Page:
In the continued spirit of the Holidays, I hope that we all have a wonderful 5768…and on into the future. And, within the context of discussions following services I decided to attempt a program idea that was pretty successful in my former congregation in Grass Valley. It is based on two ideas…
One, that there are congregants that would like to hear from me (perhaps) about specific topics as part of my Friday night sermons…and are hesitant to ask, or the opportunity has never been presented to them before…and,
Two, there is a saying that I first heard in Israel during my first year as a rabbinic student way back in the day (as my sons would say), “the shy person does not learn.”
The context of number two was not that shy people are unable to learn, but rather that the person who is afraid to ask limits his/her ability to expand knowledge.
So, this is what I would like to do. As the children in the religious school are learning, I enjoy answering their questions…any questions. It gives them a chance to relate to me as their rabbi (that I might actually be human as well) and gives me a chance to get to know them. In the same arena, I would like to get to know the issues about which you would like to learn. This would also be concerned with both adult education and other programming, but for the purposes that I am addressing here my concern is with sermon ideas that are of interest to you…or, even, questions that you would somehow enjoy watching your rabbi struggle with while answering.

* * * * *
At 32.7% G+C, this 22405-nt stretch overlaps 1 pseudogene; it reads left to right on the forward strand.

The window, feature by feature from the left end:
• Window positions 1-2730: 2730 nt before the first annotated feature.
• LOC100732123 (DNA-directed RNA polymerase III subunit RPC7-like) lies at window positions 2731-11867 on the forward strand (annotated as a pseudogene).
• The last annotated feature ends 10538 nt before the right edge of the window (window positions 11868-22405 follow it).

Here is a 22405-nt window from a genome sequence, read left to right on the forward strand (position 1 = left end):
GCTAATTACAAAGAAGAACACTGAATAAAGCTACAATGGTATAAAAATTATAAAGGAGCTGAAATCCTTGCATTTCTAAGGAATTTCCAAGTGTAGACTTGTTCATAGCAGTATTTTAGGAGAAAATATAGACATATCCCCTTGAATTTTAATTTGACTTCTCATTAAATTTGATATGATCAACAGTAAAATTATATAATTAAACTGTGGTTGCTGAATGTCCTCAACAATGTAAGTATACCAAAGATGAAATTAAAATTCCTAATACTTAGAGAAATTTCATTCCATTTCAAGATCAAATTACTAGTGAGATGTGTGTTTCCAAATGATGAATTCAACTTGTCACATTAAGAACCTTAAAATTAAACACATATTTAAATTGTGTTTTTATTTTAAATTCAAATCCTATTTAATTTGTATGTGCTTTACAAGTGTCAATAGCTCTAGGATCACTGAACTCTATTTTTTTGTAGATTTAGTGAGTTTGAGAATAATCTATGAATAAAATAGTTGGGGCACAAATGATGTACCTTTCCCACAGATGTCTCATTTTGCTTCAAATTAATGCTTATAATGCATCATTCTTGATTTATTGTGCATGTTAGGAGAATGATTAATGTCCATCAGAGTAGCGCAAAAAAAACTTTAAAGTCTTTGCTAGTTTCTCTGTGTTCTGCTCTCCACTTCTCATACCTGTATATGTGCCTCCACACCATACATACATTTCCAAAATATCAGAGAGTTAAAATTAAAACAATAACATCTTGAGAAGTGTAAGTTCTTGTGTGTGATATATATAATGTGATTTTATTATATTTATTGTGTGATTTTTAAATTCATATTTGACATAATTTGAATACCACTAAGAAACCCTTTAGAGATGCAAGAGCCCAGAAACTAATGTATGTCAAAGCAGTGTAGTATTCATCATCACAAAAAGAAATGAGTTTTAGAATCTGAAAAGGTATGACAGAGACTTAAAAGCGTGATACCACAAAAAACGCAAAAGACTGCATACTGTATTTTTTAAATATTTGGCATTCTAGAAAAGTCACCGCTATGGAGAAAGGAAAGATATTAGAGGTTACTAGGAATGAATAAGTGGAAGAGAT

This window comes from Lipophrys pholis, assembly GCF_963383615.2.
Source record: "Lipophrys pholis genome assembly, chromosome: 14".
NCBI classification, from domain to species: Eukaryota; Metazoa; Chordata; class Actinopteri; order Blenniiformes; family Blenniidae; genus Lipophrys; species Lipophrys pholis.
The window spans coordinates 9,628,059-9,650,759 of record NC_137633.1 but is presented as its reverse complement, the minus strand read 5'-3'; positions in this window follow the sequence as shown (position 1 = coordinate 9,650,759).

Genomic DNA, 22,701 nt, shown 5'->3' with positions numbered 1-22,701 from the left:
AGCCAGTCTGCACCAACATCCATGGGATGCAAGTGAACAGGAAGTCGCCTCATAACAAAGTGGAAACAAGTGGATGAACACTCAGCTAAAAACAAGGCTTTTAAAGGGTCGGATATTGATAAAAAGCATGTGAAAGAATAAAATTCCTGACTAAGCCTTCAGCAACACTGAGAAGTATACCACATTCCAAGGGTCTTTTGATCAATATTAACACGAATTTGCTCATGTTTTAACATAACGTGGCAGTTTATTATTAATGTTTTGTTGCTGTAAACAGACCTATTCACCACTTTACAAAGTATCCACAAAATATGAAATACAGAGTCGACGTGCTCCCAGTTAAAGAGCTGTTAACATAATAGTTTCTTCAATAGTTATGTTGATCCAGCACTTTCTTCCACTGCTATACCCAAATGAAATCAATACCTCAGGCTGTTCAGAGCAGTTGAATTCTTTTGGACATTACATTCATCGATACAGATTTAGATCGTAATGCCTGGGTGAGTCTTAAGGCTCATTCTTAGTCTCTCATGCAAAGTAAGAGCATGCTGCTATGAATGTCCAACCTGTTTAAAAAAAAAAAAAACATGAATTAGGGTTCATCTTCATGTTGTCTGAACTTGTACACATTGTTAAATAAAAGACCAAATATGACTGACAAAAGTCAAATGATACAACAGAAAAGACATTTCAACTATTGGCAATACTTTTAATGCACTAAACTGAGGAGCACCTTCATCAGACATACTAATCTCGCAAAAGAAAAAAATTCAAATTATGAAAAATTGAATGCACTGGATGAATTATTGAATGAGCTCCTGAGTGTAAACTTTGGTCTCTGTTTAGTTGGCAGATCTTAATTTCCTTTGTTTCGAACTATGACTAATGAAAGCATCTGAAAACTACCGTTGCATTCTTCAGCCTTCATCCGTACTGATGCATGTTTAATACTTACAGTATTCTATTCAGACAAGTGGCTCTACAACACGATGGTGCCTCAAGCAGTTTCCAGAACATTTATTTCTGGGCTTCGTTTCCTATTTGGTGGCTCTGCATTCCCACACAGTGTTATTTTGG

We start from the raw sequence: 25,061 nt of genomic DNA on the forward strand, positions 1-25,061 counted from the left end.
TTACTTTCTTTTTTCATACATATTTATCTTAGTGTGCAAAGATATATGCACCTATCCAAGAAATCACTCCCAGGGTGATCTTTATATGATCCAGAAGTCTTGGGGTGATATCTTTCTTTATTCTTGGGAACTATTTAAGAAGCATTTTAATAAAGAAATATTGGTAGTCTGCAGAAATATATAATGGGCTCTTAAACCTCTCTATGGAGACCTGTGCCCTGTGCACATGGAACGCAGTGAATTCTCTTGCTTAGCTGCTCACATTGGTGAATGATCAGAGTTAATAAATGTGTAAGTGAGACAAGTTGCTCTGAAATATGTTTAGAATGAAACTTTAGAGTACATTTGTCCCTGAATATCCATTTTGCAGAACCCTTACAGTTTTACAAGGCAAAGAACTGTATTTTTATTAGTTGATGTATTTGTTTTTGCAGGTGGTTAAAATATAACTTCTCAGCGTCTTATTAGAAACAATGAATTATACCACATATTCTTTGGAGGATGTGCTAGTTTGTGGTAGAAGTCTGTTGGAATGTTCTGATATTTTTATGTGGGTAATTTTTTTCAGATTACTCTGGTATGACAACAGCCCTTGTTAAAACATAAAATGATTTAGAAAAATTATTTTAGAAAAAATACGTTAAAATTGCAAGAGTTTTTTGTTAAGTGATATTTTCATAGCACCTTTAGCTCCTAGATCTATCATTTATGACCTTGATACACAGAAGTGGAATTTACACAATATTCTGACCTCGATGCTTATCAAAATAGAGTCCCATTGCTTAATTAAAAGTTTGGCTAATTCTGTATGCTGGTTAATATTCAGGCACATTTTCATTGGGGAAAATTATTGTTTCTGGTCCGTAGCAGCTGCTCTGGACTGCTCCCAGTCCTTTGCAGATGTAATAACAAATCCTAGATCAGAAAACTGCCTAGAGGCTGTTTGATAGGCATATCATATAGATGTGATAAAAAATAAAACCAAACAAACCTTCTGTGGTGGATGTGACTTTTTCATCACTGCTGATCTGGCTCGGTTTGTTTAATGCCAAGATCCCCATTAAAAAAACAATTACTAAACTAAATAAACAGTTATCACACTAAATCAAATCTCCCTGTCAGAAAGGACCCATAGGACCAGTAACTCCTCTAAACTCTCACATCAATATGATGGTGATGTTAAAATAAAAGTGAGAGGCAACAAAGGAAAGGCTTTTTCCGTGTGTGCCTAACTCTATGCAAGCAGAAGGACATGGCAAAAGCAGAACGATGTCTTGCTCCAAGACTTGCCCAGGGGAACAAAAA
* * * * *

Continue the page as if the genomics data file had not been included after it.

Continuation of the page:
I would like to begin a regular, Shabbat evening sermon topic that is generated from your questions. We will call this “Ask the Rabbi Shabbat” and it will be the 4th Shabbat evening service of each month. All you need to do is follow these simple procedures:
- Think of a Jewish (or related) topic you would like me to cover as my sermon.
- Ask me (in writing) to address it. Now, this is a crucial step, because if you approach me at an oneg, or during religious school, or at a service, or pretty much anywhere…and orally give me the topic, I guarantee you that I will not remember it…at all. So,
- Either email, post a letter, write it on a separate sheet of paper or even phone it in so that I may write it down from a message or phone conversation.
- I will then pick one topic from the myriad requests and advertise the next month’s topic in the Kol Sholom.
I will address the question as my sermon for the evening, and hopefully engage the congregation in conversation as well.